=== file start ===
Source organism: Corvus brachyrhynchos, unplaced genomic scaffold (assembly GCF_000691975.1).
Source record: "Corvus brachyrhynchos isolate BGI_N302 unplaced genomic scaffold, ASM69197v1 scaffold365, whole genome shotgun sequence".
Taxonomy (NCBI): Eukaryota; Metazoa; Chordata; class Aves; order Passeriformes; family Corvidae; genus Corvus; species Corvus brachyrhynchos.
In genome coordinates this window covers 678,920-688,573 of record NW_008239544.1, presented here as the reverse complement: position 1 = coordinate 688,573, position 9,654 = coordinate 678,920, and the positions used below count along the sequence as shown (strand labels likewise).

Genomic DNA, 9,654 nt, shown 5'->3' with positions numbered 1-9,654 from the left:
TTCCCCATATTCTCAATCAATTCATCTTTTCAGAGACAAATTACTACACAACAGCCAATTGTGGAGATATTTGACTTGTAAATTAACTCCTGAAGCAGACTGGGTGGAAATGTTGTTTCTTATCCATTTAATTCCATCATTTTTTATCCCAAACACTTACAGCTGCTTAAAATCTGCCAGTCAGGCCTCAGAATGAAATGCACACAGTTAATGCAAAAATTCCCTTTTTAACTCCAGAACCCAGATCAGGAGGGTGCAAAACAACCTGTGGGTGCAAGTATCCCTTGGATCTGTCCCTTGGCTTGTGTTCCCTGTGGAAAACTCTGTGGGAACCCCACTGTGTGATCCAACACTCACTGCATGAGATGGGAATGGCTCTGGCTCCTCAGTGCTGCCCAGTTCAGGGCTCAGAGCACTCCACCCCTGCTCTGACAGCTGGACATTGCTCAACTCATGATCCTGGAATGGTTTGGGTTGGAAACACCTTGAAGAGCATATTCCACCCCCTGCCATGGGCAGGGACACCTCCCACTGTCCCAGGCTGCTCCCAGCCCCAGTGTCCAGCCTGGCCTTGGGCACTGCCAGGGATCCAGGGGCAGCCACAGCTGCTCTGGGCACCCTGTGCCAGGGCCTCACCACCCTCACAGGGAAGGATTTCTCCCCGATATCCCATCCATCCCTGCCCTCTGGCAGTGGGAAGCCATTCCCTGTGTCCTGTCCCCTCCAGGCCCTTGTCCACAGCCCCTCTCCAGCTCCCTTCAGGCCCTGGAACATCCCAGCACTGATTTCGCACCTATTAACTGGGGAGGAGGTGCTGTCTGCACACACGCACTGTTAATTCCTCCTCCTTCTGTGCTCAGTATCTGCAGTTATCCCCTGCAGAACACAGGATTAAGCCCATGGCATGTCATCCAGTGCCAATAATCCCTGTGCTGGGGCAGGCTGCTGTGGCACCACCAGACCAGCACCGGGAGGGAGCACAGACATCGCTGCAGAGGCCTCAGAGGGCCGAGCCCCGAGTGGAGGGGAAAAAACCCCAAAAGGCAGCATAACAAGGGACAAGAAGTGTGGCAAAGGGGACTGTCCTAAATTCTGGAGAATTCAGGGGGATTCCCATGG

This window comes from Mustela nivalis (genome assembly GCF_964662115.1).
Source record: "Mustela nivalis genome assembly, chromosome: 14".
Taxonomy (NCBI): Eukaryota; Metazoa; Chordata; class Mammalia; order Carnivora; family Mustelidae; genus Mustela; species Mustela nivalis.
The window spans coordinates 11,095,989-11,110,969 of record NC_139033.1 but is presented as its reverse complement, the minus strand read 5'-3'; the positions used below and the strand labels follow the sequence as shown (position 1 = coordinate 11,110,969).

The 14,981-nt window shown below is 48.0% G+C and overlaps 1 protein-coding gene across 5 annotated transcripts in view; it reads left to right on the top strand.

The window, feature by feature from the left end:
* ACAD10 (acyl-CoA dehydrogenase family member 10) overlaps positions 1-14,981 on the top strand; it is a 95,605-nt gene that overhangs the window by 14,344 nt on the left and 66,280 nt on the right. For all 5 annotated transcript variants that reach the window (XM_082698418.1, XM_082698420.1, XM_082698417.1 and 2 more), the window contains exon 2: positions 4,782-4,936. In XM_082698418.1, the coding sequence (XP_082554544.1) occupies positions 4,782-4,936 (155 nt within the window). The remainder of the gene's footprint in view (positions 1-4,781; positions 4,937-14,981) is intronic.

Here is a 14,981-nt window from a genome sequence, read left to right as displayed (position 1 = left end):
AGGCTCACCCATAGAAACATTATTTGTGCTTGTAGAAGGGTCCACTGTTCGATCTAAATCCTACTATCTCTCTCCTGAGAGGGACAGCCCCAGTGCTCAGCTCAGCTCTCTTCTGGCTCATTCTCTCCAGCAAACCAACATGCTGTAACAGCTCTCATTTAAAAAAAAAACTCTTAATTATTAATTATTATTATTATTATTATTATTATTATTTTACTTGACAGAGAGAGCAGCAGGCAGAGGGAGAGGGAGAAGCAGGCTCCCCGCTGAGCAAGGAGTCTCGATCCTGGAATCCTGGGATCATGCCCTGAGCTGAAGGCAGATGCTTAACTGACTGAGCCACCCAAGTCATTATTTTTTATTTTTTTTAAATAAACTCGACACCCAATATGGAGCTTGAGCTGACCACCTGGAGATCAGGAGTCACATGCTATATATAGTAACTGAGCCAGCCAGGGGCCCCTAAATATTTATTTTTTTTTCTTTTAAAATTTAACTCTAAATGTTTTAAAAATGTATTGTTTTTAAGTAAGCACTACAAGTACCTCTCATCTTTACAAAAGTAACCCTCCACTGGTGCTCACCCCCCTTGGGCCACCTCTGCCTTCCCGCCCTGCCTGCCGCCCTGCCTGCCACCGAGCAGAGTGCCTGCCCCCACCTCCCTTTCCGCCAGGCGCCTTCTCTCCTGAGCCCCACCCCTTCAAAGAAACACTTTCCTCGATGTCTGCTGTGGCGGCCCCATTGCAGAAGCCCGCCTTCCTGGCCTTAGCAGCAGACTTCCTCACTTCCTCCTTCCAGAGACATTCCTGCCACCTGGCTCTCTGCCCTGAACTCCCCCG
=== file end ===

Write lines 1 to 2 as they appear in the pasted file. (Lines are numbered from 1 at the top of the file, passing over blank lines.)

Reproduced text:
Source organism: Corvus brachyrhynchos, unplaced genomic scaffold (assembly GCF_000691975.1).
Source record: "Corvus brachyrhynchos isolate BGI_N302 unplaced genomic scaffold, ASM69197v1 scaffold365, whole genome shotgun sequence".